Good Friday and the women of Antigua

Good Friday and the women of Antigua

I throw some clothes on, and take a lot of deep breaths. Our humble hostel does not provide coffee until 7 AM.

I. Must. Wake. Up.

We both enter the street and are met by Roman soldiers on horseback, equine hooves clattering on the cobblestones.  The costumed soldiers juggle their spears as they text on their cell phones. Groups of men dressed in purple satin robes line up in preparation for their part in this Passion Play, while thousands of the faithful head toward the main plaza to view the processions of Holy Week. Immediately my fears subside. I feel no danger here. Instead, I am swept up in the throng of children, parents, and travelers who have come to witness this spectacle of color, drama, music, and art.

The streets are filled with copal, the incense of Holy Week

The streets are filled with copal, the incense of Holy Week

I see artists on their hands and knees constructing the alfombras—the carpets of exuberant color and design created on the cobblestone streets.  Brightly hued sawdust, flowers, grasses, and vegetables make up the palette. All city traffic stops for the next 18 hours while people create tapestries of beauty in these climactic days of semana santa. The art is transient.  It will disappear when the processions slowly trample over the intricate designs later in the day.

Alfombras with birds

Alfombras with birds

Judy and I spot an espresso shop and we both sip the miracle of caffeine. I never had a bad cup of coffee anywhere in Guatemala—from the tiniest outdoor vendor to the barista preparing the cappuccinos and mochas. A woman sells me a delicious empañada, filled with pineapple, warm from the oven. We munch on this goodness while waiting for the procession, listening for the mournful dirge of the timpani and the slow ponderous music of the band. It is 3:45 AM, and there is nowhere else on earth I would rather be than standing in this crowd on Good Friday.  I feel safe, nurtured, warm, and alive.  And very awake.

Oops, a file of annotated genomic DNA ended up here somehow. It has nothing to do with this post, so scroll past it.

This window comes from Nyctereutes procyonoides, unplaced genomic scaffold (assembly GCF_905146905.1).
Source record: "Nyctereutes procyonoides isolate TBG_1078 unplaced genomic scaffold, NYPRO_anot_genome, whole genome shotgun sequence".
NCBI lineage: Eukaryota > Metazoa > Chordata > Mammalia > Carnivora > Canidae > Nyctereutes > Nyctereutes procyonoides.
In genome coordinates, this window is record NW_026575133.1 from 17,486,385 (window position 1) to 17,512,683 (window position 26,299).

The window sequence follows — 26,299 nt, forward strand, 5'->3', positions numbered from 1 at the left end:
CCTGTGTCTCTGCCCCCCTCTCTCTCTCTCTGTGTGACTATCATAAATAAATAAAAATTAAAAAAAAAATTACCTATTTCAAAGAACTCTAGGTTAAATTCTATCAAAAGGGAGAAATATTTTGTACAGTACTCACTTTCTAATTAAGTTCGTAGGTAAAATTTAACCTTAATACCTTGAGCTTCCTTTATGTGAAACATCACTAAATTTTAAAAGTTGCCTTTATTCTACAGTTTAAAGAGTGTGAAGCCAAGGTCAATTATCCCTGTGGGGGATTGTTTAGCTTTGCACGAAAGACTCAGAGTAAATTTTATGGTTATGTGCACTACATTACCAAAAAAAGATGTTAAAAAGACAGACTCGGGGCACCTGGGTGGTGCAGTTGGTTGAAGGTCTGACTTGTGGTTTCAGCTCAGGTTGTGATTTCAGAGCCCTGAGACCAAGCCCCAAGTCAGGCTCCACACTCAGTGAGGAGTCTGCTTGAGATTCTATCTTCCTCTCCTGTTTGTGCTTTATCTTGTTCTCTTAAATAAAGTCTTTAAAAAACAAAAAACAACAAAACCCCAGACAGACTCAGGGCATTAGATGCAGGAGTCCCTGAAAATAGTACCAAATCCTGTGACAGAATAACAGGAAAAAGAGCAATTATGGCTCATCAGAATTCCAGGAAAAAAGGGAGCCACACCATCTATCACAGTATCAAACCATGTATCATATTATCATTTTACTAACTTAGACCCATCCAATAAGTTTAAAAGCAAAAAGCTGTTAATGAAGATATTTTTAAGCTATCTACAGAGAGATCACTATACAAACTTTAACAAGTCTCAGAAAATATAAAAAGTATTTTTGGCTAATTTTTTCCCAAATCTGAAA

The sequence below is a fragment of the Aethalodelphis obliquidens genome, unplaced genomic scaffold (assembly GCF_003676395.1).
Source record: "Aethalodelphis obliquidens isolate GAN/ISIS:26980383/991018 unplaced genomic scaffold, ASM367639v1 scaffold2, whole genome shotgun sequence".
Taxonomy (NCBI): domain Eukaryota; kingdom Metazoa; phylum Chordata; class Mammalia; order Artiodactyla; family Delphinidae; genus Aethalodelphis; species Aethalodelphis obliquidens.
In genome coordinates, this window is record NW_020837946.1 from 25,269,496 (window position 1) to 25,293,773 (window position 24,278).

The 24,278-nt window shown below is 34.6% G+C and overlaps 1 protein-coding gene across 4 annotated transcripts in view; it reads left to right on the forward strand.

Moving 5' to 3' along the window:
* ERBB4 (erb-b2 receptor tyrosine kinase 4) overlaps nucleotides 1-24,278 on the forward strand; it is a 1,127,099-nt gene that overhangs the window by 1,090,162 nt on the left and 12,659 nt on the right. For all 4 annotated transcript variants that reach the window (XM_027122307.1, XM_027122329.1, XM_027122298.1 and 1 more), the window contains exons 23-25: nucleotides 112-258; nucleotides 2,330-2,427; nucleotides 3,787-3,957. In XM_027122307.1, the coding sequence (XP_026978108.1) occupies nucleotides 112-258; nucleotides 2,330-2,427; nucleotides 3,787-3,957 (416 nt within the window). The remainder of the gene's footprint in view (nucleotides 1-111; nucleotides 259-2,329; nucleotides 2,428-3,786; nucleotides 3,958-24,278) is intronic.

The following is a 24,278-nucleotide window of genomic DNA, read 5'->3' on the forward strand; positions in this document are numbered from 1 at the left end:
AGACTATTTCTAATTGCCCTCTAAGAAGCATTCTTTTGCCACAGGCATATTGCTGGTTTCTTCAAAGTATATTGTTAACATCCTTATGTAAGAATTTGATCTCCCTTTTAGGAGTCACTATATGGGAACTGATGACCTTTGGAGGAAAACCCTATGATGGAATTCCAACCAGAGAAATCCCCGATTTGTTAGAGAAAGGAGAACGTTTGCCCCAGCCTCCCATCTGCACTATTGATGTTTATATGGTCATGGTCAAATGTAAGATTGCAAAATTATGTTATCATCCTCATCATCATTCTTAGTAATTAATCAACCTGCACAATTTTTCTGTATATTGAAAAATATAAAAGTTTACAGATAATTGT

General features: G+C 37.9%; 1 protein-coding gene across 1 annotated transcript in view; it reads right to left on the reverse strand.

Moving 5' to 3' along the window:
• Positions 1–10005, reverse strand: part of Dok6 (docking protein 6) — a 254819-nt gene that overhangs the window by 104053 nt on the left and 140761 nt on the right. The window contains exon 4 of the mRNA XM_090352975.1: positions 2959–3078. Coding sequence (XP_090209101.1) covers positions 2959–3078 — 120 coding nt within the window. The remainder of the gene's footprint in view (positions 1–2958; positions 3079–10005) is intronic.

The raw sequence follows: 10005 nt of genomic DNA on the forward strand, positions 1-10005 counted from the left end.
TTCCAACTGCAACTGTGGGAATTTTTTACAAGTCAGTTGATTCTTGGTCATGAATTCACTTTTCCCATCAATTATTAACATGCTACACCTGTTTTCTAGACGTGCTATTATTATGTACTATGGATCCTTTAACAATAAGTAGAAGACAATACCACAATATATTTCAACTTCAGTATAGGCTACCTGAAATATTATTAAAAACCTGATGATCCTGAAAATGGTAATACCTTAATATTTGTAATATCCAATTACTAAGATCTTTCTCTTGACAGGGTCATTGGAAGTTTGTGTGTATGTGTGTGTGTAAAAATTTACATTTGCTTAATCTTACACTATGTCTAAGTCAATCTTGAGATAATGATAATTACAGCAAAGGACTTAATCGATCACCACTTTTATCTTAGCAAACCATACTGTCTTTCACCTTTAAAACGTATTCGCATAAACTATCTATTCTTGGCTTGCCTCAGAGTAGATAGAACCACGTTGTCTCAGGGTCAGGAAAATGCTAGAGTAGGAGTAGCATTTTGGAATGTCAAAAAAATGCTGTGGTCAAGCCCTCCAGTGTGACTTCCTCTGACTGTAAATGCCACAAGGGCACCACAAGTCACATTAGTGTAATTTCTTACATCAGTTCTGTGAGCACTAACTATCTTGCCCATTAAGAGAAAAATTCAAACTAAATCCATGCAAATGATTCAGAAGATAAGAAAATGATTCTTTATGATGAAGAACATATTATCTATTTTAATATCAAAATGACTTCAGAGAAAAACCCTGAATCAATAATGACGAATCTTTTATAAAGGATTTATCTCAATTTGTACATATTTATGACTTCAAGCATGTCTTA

Watching the creation of the alfombras, the street tapestries of Antigua.

Watching the creation of the alfombras, the street tapestries of Antigua

Children help create the alfombras

Children help create the alfombras

In most of Latin America, the big day during semana santa is Good Friday, the day of the crucifixion. The focus seems to be on the trial and suffering of Jesus during the last days of his life. Easter Sunday and the message of the risen Christ are almost an afterthought. There are no Easter bunnies and colored eggs in Guatemala. Holy Week builds toward the drama of Good Friday.

Timpani set the cadence

Timpani set the cadence

Warming our hands around hot cups of coffee, Judy and I wait in the darkness for the dramatic procession to begin. Men and boys in their purple hooded robes fill the streets swinging incense holders of copal, and a pungent smoke fills the air. It is a purple haze of people scurrying in preparation for the processions.  A faint distant drum beat penetrates the early morning darkness, and soon I hear a funereal march played by a band of musicians dressed in black. The timpani sets the tempo, and the two copper drums are pulled on a cart as the timpanist walks behind, keeping a slow, steady cadence.

Christ and the cross

Christ and the cross

Then come the andas—the floats carrying Christ, followed by his mother, Mary. Eighty or more men struggle carrying an anda weighing over 1000 pounds.  The float sways back and forth precariously.  The faces of the men grimace under the weight. Women dressed in black carry the anda of Mary, Christ’s mother. Their faces are solemn, devoted, and focused.  They are in another world.

Women carry the Blessed Mother

Women carry the Blessed Mother

The whole spectacle creates an emotional impact that takes me totally by surprise. The expressions of the men struggling to carry the anda seem to reflect the suffering Christ as he carries the cross. It doesn’t matter if you believe this Christian story of pain and redemption. The drama of the music, the andas, and the faces of the suffering touch a deep chord. The audience is hushed. People are in tears.